The Korean Intellectual Property Office and Korea Music Contents Association jointly held the ‘Global K-Pop Conference’ at 10 am on December 3 at Grand InterContinental Seoul Parnas (Gangnam-gu, Seoul).
In this event, Korea’s leading entertainment agencies and music distributors and the People’s Strength Councilor Lee Cheol-Gyu participated and shared various opinions on the protection of intellectual property in the K-Pop industry. K-Pop artists Momoland and AB6IX will also be present.
The Korean Wave began in the late 1990s when Korean dramas pioneered Asian markets like China and Japan. From the mid-2000s, the field expanded to K-Pop and movies, and the region also spread to the United States, Europe, and South America. Done.
Recently, Korean culture has spread worldwide in various fields, from movies and dramas such as Parasite and Squid Game to games, Hangeul, and food, including Korean’ chimera.
Among them, K-Pop is a representative cultural content leading the Korean Wave, selected as the top image representing Korea for four consecutive years. Thanks to this influence of K-Pop, various planned products and advertisements using the portraits and names of K-Pop artists are appearing. However, at the same time, it is a reality that illegal products and services that use the portraits and names of K-Pop artists without permission are appearing.
In this dimension, the event was prepared for checking intellectual property issues related to Hallyu, centered on K-Pop, and checking appropriate protection measures. The event begins with a ceremony to remove illegal goods, attended by Kim Yong-race, Commissioner of the Korean Intellectual Property Office, Lee Cheol-Gyu, National Assemblyman Lee Cheol-Gyu, Kim Chang-hwan, president of the Music Contents Association, K-Pop industry representatives, and Momoland and AB6IX. After that, it will be divided into the topic presentation and general discussion.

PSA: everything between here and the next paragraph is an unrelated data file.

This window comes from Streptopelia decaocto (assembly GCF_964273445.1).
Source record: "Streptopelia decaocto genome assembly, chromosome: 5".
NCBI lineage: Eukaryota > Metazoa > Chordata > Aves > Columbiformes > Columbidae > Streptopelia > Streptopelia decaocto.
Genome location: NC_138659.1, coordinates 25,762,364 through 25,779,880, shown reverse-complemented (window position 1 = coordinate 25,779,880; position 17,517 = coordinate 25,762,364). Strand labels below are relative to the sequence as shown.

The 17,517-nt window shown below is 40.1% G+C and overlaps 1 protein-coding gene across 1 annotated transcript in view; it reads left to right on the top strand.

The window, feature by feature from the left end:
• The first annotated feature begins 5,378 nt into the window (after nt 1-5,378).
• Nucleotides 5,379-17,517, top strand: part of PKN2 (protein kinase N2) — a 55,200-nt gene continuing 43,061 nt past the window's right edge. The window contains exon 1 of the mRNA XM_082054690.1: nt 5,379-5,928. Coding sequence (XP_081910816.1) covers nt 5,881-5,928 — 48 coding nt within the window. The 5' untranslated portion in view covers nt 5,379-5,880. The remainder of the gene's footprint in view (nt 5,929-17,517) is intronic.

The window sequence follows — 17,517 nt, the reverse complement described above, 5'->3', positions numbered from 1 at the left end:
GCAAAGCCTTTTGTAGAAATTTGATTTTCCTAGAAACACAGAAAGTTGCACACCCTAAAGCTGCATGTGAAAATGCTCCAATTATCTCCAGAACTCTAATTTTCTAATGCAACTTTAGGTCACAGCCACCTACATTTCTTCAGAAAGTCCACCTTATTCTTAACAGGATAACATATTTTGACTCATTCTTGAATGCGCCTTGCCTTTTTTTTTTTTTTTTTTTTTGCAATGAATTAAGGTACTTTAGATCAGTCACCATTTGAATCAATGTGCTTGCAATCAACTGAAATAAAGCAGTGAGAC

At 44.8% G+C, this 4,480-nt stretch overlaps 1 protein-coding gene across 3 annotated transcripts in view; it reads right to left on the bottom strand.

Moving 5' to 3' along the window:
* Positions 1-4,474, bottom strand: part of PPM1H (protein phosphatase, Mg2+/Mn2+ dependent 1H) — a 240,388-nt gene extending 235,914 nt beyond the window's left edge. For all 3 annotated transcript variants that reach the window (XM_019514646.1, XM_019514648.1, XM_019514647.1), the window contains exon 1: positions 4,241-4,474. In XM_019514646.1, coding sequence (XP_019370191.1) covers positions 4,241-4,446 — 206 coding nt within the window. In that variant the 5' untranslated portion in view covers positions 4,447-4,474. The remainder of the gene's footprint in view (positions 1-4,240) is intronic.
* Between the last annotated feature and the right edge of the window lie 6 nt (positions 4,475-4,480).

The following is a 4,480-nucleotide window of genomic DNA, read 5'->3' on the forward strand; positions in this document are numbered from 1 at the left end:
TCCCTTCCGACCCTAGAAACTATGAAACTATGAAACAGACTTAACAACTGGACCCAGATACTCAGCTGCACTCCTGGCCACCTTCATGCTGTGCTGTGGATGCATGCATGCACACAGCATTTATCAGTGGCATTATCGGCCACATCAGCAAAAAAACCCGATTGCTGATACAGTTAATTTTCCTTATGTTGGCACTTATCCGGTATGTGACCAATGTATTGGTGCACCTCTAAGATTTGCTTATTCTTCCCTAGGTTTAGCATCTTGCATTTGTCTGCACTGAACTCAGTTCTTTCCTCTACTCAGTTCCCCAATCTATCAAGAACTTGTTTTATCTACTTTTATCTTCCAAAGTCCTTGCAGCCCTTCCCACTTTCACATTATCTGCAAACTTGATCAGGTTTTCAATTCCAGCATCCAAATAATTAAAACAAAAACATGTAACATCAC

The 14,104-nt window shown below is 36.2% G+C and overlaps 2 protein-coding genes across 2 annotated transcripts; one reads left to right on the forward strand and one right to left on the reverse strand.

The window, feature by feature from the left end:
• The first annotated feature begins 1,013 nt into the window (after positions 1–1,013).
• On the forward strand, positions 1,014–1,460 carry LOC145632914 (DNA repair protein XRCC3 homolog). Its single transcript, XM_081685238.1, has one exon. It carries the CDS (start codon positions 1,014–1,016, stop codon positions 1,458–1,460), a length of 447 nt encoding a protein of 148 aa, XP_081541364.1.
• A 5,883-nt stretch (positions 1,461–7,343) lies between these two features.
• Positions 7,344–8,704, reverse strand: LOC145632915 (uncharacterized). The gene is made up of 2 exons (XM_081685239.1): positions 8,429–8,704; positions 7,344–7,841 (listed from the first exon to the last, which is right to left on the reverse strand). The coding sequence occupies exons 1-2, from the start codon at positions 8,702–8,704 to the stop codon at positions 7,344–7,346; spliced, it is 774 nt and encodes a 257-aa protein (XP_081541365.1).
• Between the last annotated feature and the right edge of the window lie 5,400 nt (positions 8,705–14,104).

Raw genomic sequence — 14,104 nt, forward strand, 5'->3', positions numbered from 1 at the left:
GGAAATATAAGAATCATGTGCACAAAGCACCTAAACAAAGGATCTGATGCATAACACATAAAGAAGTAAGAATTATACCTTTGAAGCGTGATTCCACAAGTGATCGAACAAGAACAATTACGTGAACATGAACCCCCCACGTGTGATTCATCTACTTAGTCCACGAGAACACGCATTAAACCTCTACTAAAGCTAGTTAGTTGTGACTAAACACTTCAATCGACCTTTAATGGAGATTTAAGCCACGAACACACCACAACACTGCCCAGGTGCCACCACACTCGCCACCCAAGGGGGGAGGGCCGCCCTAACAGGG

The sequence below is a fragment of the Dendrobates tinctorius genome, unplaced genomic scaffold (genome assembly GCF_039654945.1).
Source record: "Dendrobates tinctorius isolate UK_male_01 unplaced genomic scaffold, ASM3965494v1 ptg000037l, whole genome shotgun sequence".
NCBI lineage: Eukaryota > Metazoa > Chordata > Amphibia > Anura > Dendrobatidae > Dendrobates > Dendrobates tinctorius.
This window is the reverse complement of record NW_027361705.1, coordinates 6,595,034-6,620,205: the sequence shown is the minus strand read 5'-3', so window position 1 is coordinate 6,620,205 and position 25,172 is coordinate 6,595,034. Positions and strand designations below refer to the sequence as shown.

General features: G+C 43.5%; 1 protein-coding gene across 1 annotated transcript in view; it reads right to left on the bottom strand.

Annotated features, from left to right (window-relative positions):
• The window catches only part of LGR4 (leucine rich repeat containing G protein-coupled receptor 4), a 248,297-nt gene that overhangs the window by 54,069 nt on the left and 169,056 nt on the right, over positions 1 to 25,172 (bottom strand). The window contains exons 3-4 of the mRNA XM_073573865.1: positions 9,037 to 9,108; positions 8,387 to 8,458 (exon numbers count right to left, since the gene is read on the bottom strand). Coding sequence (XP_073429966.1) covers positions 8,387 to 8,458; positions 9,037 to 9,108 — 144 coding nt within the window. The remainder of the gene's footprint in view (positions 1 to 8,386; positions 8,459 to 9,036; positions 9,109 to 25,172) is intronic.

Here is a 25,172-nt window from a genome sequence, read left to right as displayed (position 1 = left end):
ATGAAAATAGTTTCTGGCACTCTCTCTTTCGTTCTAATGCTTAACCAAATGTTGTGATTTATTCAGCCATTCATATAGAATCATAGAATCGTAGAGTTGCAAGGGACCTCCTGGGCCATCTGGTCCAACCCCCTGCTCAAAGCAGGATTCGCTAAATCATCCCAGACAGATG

The first topic presentation is about the revised ‘Unfair Competition Prevention Act, which has recently been passed by the State Council and will be promulgated on December 7. In the amended Unfair Competition Prevention Act, the so-called ‘publicity right,’ a new regulation to protect property values such as portraits and names of celebrities, is newly added. Through this announcement, the purpose of the revised law and measures to regulate the unauthorized use of portraits and names of celebrities, which have been difficult to protect, will be shared.
After that, there will be announcements that share cases of disputes experienced directly by entertainment agencies and music distributors regarding illegal goods using artists’ portraits and names without permission, trademark infringement, and illegal distribution of music.
After the presentation, a panel discussion will be held on the direction of intellectual property policy related to Hallyu with the participation of presenters, legal circles, and music industry professionals. Cheol-Gyu Lee, who proposed the amendment to the Unfair Competition Prevention Act, also participated in the discussion.
Kim Yong-race, Commissioner of the Korean Intellectual Property Office, said, “The spread of Hallyu content has more value than economic benefits in that it can spread a positive image of Korea.” Furthermore, we will do our best to protect our intellectual property so that our industry’s efforts can be pretty compensated even abroad, where the Hallyu craze is blowing.”